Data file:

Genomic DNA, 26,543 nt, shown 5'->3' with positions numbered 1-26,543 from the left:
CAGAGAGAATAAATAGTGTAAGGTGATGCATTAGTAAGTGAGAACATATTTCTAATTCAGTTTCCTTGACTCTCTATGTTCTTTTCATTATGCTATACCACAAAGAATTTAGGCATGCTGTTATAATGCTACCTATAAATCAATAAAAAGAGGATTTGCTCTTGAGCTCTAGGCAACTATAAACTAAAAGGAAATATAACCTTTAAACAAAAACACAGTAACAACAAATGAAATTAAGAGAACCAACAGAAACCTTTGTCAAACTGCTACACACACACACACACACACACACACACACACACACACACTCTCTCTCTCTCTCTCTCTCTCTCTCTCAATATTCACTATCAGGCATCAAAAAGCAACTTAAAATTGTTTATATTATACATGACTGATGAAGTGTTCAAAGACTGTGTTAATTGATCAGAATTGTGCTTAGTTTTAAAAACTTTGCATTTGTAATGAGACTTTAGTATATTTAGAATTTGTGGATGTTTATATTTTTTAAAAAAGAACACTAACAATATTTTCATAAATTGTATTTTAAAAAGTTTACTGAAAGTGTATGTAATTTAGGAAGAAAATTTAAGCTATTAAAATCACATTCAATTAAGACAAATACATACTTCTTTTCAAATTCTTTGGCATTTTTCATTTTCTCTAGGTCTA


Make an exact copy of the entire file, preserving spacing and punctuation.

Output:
Genomic DNA, 26,543 nt, shown 5'->3' with positions numbered 1-26,543 from the left:
CAGAGAGAATAAATAGTGTAAGGTGATGCATTAGTAAGTGAGAACATATTTCTAATTCAGTTTCCTTGACTCTCTATGTTCTTTTCATTATGCTATACCACAAAGAATTTAGGCATGCTGTTATAATGCTACCTATAAATCAATAAAAAGAGGATTTGCTCTTGAGCTCTAGGCAACTATAAACTAAAAGGAAATATAACCTTTAAACAAAAACACAGTAACAACAAATGAAATTAAGAGAACCAACAGAAACCTTTGTCAAACTGCTACACACACACACACACACACACACACACACACACACACACTCTCTCTCTCTCTCTCTCTCTCTCTCTCAATATTCACTATCAGGCATCAAAAAGCAACTTAAAATTGTTTATATTATACATGACTGATGAAGTGTTCAAAGACTGTGTTAATTGATCAGAATTGTGCTTAGTTTTAAAAACTTTGCATTTGTAATGAGACTTTAGTATATTTAGAATTTGTGGATGTTTATATTTTTTAAAAAAGAACACTAACAATATTTTCATAAATTGTATTTTAAAAAGTTTACTGAAAGTGTATGTAATTTAGGAAGAAAATTTAAGCTATTAAAATCACATTCAATTAAGACAAATACATACTTCTTTTCAAATTCTTTGGCATTTTTCATTTTCTCTAGGTCTA